WEDNESDAY, OCTOBER 20: Baha’is around the world celebrate the birth of the Báb, a religious title that means “Gate” in Arabic. One of the central figures in the Baha’i religion, the Báb was born October 20, 1819. Before his tragic death in 1850, the Báb founded a new religious movement—a historic role that Baha’is today compare to the role of John the Baptist in prophetically preparing the way for his cousin Jesus. The Báb prepared the way for Bahá’u’lláh, who Baha’is regard as the founder of their worldwide faith.
Just as John the Baptist was persecuted as a trouble maker by Roman authorities 2,000 years ago, the Báb was persecuted by Shi’a Muslim leaders in Iran, who regarded him as a dangerous heretic. Many of his followers were killed. The Báb himself was shot by a firing squad in Tabriz. This unjust and violent repression in the 19th century is remembered by Baha’is to this day, partly because repression of their members continues in Muslim countries, especially in Iran.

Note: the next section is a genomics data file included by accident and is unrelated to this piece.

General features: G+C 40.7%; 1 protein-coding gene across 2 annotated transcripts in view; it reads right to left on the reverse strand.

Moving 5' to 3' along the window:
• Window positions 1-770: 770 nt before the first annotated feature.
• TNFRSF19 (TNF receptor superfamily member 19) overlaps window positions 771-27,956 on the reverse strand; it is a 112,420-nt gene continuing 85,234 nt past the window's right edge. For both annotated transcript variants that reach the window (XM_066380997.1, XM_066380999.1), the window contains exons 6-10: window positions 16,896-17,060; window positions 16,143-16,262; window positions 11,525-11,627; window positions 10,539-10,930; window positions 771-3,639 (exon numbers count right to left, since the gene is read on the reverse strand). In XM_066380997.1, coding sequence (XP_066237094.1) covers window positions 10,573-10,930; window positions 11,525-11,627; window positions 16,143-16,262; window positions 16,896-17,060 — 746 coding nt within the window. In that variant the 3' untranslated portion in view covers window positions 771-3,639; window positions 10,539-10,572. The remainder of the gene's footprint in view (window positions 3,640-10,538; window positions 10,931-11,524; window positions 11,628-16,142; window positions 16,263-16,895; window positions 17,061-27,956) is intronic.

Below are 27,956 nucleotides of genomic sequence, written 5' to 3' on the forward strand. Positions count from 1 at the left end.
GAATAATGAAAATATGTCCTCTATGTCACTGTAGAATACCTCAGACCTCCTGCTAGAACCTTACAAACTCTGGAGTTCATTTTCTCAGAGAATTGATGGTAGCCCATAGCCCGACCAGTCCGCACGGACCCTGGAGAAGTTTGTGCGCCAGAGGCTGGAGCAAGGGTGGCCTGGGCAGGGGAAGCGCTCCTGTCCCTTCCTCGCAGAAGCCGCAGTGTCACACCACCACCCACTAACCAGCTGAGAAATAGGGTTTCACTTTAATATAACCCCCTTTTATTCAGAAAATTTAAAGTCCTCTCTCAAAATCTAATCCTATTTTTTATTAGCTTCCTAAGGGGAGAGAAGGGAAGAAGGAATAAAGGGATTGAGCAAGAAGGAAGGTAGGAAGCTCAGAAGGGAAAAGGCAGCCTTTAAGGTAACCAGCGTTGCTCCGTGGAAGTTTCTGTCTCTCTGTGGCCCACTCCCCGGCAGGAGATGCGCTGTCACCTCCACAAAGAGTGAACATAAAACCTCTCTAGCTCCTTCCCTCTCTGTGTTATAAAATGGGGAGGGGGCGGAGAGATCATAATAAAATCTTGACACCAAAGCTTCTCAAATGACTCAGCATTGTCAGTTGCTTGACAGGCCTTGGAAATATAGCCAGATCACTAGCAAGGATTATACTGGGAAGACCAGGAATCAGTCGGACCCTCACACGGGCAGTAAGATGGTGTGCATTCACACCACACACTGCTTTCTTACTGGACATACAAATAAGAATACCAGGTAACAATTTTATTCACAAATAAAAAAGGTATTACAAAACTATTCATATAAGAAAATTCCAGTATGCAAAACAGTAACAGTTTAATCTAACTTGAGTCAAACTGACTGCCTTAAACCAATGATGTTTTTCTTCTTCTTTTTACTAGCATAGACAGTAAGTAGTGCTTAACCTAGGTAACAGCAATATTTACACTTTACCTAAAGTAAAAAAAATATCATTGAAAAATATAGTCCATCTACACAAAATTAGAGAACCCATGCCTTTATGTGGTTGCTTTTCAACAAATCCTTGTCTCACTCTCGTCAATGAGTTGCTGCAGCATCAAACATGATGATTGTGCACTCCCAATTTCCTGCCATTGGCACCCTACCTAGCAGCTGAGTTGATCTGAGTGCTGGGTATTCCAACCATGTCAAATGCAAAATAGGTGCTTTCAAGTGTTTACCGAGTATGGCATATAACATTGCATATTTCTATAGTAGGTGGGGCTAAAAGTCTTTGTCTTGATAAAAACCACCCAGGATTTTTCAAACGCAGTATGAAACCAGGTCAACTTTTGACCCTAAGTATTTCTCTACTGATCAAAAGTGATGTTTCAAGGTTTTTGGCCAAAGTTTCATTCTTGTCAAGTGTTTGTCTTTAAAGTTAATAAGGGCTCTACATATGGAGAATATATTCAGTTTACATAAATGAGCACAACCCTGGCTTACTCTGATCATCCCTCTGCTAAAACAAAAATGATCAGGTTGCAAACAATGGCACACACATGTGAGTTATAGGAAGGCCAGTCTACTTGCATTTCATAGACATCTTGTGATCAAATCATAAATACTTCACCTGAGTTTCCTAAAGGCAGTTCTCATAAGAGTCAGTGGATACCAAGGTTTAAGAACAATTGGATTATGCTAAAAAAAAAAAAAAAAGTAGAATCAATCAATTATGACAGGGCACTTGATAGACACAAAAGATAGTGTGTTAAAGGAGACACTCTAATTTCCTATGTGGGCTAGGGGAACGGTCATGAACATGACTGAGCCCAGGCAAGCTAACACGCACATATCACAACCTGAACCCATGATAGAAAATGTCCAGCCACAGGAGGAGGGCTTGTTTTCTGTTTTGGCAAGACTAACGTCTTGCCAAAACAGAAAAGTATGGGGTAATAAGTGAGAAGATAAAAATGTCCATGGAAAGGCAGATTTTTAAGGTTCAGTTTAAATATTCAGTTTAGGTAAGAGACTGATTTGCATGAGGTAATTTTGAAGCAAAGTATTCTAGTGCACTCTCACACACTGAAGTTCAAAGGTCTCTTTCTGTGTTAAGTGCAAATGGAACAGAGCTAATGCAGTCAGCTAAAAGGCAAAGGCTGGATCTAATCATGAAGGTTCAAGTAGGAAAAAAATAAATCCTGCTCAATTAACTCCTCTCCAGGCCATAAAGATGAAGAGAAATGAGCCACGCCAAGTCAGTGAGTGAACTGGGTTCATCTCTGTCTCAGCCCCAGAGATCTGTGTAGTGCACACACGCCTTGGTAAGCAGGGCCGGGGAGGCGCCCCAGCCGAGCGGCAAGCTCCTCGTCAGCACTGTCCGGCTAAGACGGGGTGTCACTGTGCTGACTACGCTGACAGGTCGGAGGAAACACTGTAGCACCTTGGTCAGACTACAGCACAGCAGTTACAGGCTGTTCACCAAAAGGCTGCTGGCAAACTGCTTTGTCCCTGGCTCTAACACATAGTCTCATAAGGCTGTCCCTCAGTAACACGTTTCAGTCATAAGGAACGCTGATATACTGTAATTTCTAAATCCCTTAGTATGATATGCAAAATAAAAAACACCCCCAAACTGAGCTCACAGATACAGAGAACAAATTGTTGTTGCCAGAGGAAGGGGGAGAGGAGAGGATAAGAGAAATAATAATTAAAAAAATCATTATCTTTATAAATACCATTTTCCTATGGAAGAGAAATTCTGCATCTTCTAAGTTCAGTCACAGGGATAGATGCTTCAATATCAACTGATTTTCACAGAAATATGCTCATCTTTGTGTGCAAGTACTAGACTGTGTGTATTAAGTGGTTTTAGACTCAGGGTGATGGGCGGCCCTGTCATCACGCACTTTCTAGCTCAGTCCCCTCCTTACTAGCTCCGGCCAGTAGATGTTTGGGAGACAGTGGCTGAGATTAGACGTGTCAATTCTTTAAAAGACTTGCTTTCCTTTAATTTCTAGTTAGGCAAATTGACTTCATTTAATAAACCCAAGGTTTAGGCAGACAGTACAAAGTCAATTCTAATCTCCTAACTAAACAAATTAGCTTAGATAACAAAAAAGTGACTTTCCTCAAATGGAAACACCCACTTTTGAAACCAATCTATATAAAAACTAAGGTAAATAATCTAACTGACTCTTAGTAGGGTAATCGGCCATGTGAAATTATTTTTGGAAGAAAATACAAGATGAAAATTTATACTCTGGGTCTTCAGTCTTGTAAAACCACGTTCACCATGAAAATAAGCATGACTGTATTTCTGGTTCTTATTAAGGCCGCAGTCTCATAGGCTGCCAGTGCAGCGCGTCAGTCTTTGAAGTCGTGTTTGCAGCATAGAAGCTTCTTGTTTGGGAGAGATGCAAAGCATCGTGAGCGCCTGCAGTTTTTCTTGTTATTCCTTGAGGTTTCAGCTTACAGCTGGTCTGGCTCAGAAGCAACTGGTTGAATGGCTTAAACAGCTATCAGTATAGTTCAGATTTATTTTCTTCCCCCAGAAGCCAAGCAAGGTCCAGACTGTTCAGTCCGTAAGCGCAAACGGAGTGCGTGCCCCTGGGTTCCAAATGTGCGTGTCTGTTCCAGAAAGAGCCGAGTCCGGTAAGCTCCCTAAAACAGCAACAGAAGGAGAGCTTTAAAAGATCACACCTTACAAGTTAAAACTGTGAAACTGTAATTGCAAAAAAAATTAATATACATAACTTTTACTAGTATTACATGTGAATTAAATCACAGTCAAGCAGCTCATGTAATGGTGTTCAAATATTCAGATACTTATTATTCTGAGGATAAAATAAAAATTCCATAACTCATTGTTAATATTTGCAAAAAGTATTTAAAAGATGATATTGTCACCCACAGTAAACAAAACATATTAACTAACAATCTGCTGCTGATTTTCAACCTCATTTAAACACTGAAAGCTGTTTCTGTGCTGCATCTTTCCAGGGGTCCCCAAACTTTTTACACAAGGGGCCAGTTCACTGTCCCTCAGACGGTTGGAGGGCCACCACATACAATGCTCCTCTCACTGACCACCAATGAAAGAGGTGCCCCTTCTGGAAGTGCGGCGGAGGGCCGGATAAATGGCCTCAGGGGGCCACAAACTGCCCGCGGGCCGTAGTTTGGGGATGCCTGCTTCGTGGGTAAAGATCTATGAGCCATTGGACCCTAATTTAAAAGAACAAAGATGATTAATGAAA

As recently as October 2 this year CNN reported from Iran that a Baha’i assistant of Nobel Peace Prize laureate Shirin Ebadi has been sentenced to two years in prison. CNN reports that the arrest and prison sentence are part of a harsh and longstanding repression of the religion.
During the Báb’s lifetime, he was renowned as an eloquent teacher and he wrote thousands of pages of religious teachings, although a majority of his works vanished. Planet Baha’i maintains a popular overview of his life and the annual celebration of his birth. Plus, Wikipedia has a more extensive biography of the religious pioneer.